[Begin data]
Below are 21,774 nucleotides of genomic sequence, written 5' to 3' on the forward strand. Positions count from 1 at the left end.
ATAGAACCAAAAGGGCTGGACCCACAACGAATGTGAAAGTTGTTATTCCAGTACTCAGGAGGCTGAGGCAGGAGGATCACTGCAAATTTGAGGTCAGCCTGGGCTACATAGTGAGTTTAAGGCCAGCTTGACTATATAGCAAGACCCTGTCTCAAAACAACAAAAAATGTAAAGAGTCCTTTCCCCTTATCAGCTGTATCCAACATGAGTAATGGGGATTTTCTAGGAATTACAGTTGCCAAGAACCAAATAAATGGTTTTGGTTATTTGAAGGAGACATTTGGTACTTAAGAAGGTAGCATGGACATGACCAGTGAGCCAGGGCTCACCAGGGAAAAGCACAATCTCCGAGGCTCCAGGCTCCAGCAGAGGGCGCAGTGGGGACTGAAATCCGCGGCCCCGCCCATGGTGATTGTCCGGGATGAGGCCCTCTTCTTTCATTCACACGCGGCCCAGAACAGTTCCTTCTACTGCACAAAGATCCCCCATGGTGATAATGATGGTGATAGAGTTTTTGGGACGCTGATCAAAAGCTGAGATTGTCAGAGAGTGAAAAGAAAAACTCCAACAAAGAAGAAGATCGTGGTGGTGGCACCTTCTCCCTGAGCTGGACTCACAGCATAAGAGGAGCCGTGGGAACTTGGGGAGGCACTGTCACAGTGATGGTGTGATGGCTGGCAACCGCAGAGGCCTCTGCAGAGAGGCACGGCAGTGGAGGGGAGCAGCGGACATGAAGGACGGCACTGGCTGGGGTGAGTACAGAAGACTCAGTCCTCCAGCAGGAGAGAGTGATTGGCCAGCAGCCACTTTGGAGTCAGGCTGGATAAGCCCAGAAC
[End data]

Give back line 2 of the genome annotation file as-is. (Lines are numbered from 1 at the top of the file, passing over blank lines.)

ATAGAACCAAAAGGGCTGGACCCACAACGAATGTGAAAGTTGTTATTCCAGTACTCAGGAGGCTGAGGCAGGAGGATCACTGCAAATTTGAGGTCAGCCTGGGCTACATAGTGAGTTTAAGGCCAGCTTGACTATATAGCAAGACCCTGTCTCAAAACAACAAAAAATGTAAAGAGTCCTTTCCCCTTATCAGCTGTATCCAACATGAGTAATGGGGATTTTCTAGGAATTACAGTTGCCAAGAACCAAATAAATGGTTTTGGTTATTTGAAGGAGACATTTGGTACTTAAGAAGGTAGCATGGACATGACCAGTGAGCCAGGGCTCACCAGGGAAAAGCACAATCTCCGAGGCTCCAGGCTCCAGCAGAGGGCGCAGTGGGGACTGAAATCCGCGGCCCCGCCCATGGTGATTGTCCGGGATGAGGCCCTCTTCTTTCATTCACACGCGGCCCAGAACAGTTCCTTCTACTGCACAAAGATCCCCCATGGTGATAATGATGGTGATAGAGTTTTTGGGACGCTGATCAAAAGCTGAGATTGTCAGAGAGTGAAAAGAAAAACTCCAACAAAGAAGAAGATCGTGGTGGTGGCACCTTCTCCCTGAGCTGGACTCACAGCATAAGAGGAGCCGTGGGAACTTGGGGAGGCACTGTCACAGTGATGGTGTGATGGCTGGCAACCGCAGAGGCCTCTGCAGAGAGGCACGGCAGTGGAGGGGAGCAGCGGACATGAAGGACGGCACTGGCTGGGGTGAGTACAGAAGACTCAGTCCTCCAGCAGGAGAGAGTGATTGGCCAGCAGCCACTTTGGAGTCAGGCTGGATAAGCCCAGAAC